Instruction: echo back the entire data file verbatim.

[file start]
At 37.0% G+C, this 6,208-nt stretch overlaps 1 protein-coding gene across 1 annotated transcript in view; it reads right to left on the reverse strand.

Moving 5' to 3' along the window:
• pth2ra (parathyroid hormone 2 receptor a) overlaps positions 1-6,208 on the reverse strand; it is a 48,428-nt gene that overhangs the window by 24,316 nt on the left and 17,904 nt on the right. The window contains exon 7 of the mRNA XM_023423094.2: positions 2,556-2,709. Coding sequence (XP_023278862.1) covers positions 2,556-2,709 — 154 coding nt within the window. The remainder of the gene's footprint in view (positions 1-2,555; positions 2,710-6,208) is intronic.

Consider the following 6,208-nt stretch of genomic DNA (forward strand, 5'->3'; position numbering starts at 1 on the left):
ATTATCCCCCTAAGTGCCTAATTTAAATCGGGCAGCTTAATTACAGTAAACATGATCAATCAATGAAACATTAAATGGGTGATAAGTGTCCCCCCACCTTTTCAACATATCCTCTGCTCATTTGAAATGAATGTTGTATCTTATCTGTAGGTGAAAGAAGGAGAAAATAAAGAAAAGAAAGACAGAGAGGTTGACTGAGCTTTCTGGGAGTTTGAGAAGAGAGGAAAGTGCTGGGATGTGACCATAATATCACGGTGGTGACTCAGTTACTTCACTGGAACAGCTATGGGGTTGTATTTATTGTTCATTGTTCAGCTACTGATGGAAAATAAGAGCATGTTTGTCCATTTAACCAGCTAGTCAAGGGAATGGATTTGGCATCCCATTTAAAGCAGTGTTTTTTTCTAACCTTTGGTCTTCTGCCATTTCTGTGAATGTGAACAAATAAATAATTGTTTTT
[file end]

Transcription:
At 37.0% G+C, this 6,208-nt stretch overlaps 1 protein-coding gene across 1 annotated transcript in view; it reads right to left on the reverse strand.

Moving 5' to 3' along the window:
• pth2ra (parathyroid hormone 2 receptor a) overlaps positions 1-6,208 on the reverse strand; it is a 48,428-nt gene that overhangs the window by 24,316 nt on the left and 17,904 nt on the right. The window contains exon 7 of the mRNA XM_023423094.2: positions 2,556-2,709. Coding sequence (XP_023278862.1) covers positions 2,556-2,709 — 154 coding nt within the window. The remainder of the gene's footprint in view (positions 1-2,555; positions 2,710-6,208) is intronic.

Consider the following 6,208-nt stretch of genomic DNA (forward strand, 5'->3'; position numbering starts at 1 on the left):
ATTATCCCCCTAAGTGCCTAATTTAAATCGGGCAGCTTAATTACAGTAAACATGATCAATCAATGAAACATTAAATGGGTGATAAGTGTCCCCCCACCTTTTCAACATATCCTCTGCTCATTTGAAATGAATGTTGTATCTTATCTGTAGGTGAAAGAAGGAGAAAATAAAGAAAAGAAAGACAGAGAGGTTGACTGAGCTTTCTGGGAGTTTGAGAAGAGAGGAAAGTGCTGGGATGTGACCATAATATCACGGTGGTGACTCAGTTACTTCACTGGAACAGCTATGGGGTTGTATTTATTGTTCATTGTTCAGCTACTGATGGAAAATAAGAGCATGTTTGTCCATTTAACCAGCTAGTCAAGGGAATGGATTTGGCATCCCATTTAAAGCAGTGTTTTTTTCTAACCTTTGGTCTTCTGCCATTTCTGTGAATGTGAACAAATAAATAATTGTTTTT